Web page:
Thursday, April 12, 2012

Understanding Probability

The market is changing, uncertain, and dynamic, and it is this which changes the underlying probabilities of a situation. As a system trader, I find it helpful to use time frames in order to better understand the probabilities.

I believe the changing cycles of the market affect the underlying probabilities of my trading models in both the short run and the long run. For example, I know that my trading models have a long run 70-80% win rate, but I also know that in any shorter term time frame the probabilities can change. It is not uncommon for me to experience 30-50% win rates within shorter time frames.

The short run probability may be quite different than the long run probability. We see this most clearly when we witness streaks. What is a streak in probabilistic terms? In Tom Stoppard’s play, Rosencrantz and Guildenstern are Dead, Rosencrantz and Guildenstern flip a coin which at one point has landed heads 92 straight times. Guildenstern states, “A weaker man might be moved to re-examine his faith, if in nothing else at least in the law of probability.”

Losing streaks can make us feel like Guildenstern, however, sound money management, risk controls, the passing of time, and most of all faith, can help while we await the reassertion of the long run probabilities.

Wednesday, April 11, 2012

Comparative Performance Statistics First Quarter 2012

Comparative performance statistics are in for the first quarter of 2012. Our results were better than both the Systematic Traders and Discretionary Traders Indices, however, no one could match the stellar 12% return on the SP 500 Cash Index.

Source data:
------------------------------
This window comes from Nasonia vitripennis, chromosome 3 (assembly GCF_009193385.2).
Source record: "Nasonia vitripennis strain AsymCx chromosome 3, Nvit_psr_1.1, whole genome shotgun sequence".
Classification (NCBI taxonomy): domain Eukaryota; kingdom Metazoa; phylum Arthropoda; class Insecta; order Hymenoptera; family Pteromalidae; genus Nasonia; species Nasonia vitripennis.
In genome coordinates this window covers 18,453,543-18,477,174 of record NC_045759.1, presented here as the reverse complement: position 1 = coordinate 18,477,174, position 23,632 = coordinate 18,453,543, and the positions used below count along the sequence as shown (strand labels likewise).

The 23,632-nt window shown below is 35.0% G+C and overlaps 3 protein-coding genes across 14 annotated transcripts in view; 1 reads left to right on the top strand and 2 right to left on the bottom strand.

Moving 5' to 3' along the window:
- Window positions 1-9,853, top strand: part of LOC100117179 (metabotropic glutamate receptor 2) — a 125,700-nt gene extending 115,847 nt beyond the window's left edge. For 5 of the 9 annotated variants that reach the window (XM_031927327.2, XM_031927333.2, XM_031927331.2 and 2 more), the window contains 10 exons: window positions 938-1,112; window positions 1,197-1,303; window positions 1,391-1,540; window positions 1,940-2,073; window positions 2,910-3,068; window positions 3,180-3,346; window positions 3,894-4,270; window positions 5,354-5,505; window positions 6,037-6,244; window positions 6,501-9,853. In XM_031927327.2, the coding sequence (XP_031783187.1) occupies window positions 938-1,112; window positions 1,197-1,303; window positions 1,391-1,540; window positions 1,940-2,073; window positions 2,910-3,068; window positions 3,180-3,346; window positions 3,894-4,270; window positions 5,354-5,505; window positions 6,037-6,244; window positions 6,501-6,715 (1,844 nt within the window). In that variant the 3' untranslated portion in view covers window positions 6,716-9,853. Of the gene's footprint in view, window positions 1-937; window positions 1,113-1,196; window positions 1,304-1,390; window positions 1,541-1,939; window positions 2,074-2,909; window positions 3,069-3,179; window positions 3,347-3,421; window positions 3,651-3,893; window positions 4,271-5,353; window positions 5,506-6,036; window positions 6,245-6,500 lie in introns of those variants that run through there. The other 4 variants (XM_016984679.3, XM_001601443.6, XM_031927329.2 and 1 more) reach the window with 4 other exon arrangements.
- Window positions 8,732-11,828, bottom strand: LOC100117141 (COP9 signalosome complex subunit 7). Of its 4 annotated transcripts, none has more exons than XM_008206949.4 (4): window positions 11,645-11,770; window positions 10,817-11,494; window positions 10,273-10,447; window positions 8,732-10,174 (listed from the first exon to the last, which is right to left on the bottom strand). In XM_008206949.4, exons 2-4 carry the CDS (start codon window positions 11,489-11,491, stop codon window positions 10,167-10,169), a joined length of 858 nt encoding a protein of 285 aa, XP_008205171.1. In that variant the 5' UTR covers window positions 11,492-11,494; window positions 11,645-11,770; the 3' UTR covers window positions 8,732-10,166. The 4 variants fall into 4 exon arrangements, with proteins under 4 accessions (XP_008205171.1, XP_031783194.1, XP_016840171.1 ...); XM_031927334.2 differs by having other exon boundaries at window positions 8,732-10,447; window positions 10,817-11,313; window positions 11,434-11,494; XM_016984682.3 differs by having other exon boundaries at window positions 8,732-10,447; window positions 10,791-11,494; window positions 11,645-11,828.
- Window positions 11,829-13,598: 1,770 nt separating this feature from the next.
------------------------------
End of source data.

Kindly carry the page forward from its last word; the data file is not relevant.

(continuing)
3.5% Risk .58 %

2.0% Risk .32 %

1.5 % Risk .26 %

Systematic Traders Index -.52 %

Discretionary Traders Index .22 %

Hedge Funds Long Short Equity 4.9%

SP 500 Cash Index 12%

Tuesday, April 3, 2012

Some advice from Mr. Ray Dalio of Bridgewater Associates

Time is like a river that will take you forward into encounters with reality that will require you to make decisions. You can’t stop the movement down this river, and you can’t avoid the encounters. You can only approach these encounters in the best way possible.

I want you to work for yourself, to come up with independent opinions, to stress-test them, to be wary about being overconfident, and to reflect on the consequences of your decisions and constantly improve.

Nothing is certain..i believe the best we can hope for is the highly probable

I learned that failure is by and large due to not accepting and successfully dealing with the realities of life, and that achieving success is simply a matter of accepting and successfully dealing with all my realities..